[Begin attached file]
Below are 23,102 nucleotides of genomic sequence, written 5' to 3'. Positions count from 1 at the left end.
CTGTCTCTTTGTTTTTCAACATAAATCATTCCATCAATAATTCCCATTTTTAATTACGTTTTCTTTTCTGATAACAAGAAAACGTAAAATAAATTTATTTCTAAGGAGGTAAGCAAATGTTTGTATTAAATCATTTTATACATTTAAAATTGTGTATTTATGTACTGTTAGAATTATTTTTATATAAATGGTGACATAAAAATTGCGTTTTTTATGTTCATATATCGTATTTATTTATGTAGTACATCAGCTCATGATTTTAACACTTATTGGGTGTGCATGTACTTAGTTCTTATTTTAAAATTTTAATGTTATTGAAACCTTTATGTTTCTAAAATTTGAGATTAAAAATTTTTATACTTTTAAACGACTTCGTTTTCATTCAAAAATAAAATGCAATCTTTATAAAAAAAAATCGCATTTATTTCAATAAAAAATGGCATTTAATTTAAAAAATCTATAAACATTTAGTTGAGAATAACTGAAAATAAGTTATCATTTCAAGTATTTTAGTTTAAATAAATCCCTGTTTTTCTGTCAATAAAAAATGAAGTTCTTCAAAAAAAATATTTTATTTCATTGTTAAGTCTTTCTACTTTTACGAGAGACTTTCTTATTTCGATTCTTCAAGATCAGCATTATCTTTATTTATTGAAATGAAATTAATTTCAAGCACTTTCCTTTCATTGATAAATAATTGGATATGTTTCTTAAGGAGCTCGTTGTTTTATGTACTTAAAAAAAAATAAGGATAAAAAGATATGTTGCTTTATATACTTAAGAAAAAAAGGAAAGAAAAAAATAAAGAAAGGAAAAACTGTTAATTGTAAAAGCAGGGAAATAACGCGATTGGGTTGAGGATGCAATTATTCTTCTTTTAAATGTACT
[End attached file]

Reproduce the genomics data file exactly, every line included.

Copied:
Below are 23,102 nucleotides of genomic sequence, written 5' to 3'. Positions count from 1 at the left end.
CTGTCTCTTTGTTTTTCAACATAAATCATTCCATCAATAATTCCCATTTTTAATTACGTTTTCTTTTCTGATAACAAGAAAACGTAAAATAAATTTATTTCTAAGGAGGTAAGCAAATGTTTGTATTAAATCATTTTATACATTTAAAATTGTGTATTTATGTACTGTTAGAATTATTTTTATATAAATGGTGACATAAAAATTGCGTTTTTTATGTTCATATATCGTATTTATTTATGTAGTACATCAGCTCATGATTTTAACACTTATTGGGTGTGCATGTACTTAGTTCTTATTTTAAAATTTTAATGTTATTGAAACCTTTATGTTTCTAAAATTTGAGATTAAAAATTTTTATACTTTTAAACGACTTCGTTTTCATTCAAAAATAAAATGCAATCTTTATAAAAAAAAATCGCATTTATTTCAATAAAAAATGGCATTTAATTTAAAAAATCTATAAACATTTAGTTGAGAATAACTGAAAATAAGTTATCATTTCAAGTATTTTAGTTTAAATAAATCCCTGTTTTTCTGTCAATAAAAAATGAAGTTCTTCAAAAAAAATATTTTATTTCATTGTTAAGTCTTTCTACTTTTACGAGAGACTTTCTTATTTCGATTCTTCAAGATCAGCATTATCTTTATTTATTGAAATGAAATTAATTTCAAGCACTTTCCTTTCATTGATAAATAATTGGATATGTTTCTTAAGGAGCTCGTTGTTTTATGTACTTAAAAAAAAATAAGGATAAAAAGATATGTTGCTTTATATACTTAAGAAAAAAAGGAAAGAAAAAAATAAAGAAAGGAAAAACTGTTAATTGTAAAAGCAGGGAAATAACGCGATTGGGTTGAGGATGCAATTATTCTTCTTTTAAATGTACT